According to the rapid guideline for managing the long-term effects of Covid-19, 67% of UK GPs have patients with post-Covid syndrome. Although the lungs are the primary target for virus, as shown by the common symptoms, other organs such as the heart, kidney or digestive tract can be affected via other mechanisms involved in the immune response (GEM COVID, 2020).
Mechanick, et al. (2021) noted that nutritional screening can be important in those with post-Covid syndrome to prevent further deterioration in health, highlighting that in these individuals the inflammatory process can exacerbate catabolism and anorexia, aggravating malnutrition further and impeding recovery, potentially resulting in disability and reduced quality of life.
How can occupational health help?
Occupational health (OH) has an important role in supporting the wider healthcare system, through the regular health monitoring of employees (NHS). OH is uniquely placed to develop and act on opportunities to provide screening to identify nutritional challenges in those affected by post Covid-19 syndrome. By utilising validated tools, individuals can be provided with the appropriate level of support or, where appropriate, referred for further specialist support, such as input from a dietitian.
BAPEN (2022). MUST Calculator. [Online] Available at: https://www.bapen.org.uk/screening-and-must/must-calculator
Berry. S., (2021). Nutrition and COVID-19 Recovery: Diet and COVID. [Online} Available at: https://www.youtube.com/watch?v=4-a-h1MfJu0
BBC (2021). How your diet can improve COVID-19 recovery. Article by Sue Quinn. [Online] Available at: https://www.bbc.co.uk/food/articles/diet_for_covid19_recovery
Burridge J, Bradfield J, Jaffee A, Broadley I, Ray S. Metabolic health and COVID-19: a call for greater medical nutrition education. Lancet Diabetes Endocrinol. 2020 Aug;8(8):665–6. [Online]. Available at: https://www.thelancet.com/pdfs/journals/landia/PIIS2213-8587(20)30220-5.pdf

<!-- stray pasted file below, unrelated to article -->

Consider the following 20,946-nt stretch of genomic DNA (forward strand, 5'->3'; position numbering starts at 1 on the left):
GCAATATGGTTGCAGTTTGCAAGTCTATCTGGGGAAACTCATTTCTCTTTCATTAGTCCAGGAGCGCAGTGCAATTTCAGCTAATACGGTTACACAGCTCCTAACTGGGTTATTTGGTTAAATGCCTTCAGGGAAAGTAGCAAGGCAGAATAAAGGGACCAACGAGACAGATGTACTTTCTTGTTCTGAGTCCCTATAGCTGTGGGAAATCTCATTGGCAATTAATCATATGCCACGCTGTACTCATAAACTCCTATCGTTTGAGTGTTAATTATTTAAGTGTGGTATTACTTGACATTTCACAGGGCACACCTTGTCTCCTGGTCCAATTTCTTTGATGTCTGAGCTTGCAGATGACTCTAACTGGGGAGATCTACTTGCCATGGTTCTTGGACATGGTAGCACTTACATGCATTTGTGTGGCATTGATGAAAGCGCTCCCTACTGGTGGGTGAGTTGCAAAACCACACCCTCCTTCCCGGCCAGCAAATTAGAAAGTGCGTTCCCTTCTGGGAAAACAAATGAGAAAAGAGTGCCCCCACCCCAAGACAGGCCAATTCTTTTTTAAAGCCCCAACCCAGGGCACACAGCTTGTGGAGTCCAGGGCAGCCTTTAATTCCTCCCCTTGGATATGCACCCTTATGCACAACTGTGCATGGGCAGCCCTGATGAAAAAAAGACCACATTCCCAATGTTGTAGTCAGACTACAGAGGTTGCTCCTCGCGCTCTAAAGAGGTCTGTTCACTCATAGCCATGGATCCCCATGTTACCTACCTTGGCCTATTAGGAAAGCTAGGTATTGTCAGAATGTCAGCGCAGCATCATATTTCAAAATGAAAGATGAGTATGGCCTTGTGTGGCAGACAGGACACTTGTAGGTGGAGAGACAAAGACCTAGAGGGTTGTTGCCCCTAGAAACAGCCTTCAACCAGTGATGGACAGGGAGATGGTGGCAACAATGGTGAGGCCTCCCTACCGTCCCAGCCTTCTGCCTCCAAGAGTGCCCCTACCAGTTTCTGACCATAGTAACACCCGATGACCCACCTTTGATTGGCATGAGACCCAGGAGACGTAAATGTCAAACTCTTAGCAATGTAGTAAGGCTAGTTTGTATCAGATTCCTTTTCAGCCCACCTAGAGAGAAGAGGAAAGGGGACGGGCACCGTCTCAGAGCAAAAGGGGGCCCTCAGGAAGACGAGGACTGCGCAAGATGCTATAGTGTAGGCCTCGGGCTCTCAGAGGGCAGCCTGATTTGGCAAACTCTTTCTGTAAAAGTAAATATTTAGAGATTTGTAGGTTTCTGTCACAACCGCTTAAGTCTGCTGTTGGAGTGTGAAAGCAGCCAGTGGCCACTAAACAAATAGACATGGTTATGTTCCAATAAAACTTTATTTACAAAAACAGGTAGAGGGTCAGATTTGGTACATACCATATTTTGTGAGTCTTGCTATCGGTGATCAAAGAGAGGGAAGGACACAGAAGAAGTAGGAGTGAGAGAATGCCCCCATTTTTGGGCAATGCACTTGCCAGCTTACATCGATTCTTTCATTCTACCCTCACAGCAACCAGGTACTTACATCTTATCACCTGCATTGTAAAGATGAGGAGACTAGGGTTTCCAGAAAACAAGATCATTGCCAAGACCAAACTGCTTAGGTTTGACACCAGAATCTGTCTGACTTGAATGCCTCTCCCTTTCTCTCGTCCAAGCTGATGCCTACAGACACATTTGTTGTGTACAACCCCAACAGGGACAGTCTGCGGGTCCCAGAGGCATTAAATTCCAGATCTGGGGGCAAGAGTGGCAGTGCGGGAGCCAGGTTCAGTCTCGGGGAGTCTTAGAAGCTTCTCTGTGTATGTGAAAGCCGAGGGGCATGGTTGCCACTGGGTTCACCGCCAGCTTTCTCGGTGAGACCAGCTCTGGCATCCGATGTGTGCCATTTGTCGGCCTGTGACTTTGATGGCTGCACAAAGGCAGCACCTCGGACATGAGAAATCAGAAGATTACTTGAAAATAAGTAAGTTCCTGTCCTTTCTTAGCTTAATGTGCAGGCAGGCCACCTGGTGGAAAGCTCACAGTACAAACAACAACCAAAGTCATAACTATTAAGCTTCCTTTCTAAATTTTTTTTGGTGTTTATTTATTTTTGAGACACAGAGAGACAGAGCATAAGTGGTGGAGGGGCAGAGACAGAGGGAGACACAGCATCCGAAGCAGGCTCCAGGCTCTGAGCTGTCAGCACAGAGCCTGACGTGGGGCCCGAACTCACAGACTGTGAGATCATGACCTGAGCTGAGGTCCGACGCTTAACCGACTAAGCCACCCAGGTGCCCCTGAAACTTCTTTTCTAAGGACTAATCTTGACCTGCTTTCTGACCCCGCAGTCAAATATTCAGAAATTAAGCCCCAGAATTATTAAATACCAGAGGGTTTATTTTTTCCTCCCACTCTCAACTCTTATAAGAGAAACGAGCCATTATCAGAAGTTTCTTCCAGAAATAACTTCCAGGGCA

Donnelly R, Keller H. Challenges Providing Nutrition Care During the COVID-19 Pandemic: Canadian Dietitian Perspectives. J Nutr Health Aging [Internet]. 2021 Jan 9 [cited 2021 Mar 4]; Available from: http://link.springer.com/10.1007/s12603-020-1585-z
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Mechanick JI, Carbone S, Dickerson RN, Hernandez BJD, Hurt RT, Irving SY, et al. Clinical Nutrition Research and the COVID-19 Pandemic: A Scoping Review of the ASPEN COVID-19 Task Force on Nutrition Research. JPEN J Parenter Enteral Nutr. 2021 Jan;45(1):13–31. [Online]. Available at: https://doi.org/10.1002/jpen.2036
National guidance for post-COVID syndrome assessment clinics (6 November 2020) [Internet]. Patient Safety Learning – the hub. [cited 2021 Jan 9]. Available from: https://www.pslhub.org/learn/coronavirus-covid19/guidance/national-guidance-for-post-covid-syndrome-assessment-clinics-6-november-2020-r3465/
Nestle Nutrition Institute. Mini-nutrition assessment short form – MNA-SF. [Online]. Available at: https://www.mna-elderly.com/sites/default/files/2021-10/mna-guide-english-sf.pdf
Occupational Health. NHS employers. [online] Available at: https://www.nhsemployers.org/articles/occupational-health
The Patient Association (2018). Nutrition checklist. [Online] Available at: https://www.patients-association.org.uk/Handlers/Download.ashx?IDMF=3449fca0-dc52-4f06-ac75-3050b71d7bb5
University of Plymouth (2021). Dietetics COVID-19 Knowledge hub: Managing symptoms linked to nutrition during COVID-19 recovery: Symptom toolkit. [online] Available at: https://www.plymouth.ac.uk/research/dietetics-and-health/covid-knowledge-hub/professionals/symptoms
University of Plymouth (2021). Dietetics COVID-19 Knowledge hub: Assessing patient’s nutritional needs and setting realistic goals during COVID-19 recovery. [online] Available at: https://www.plymouth.ac.uk/research/dietetics-and-health/covid-knowledge-hub/professionals/assessment
Zabetakis I, Lordan R, Norton C, Tsoupras A. COVID-19: The Inflammation Link and the Role of Nutrition in Potential Mitigation. Nutrients. 2020 May 19;12(5):1466. [online] Available at: https://doi.org/10.3390/nu12051466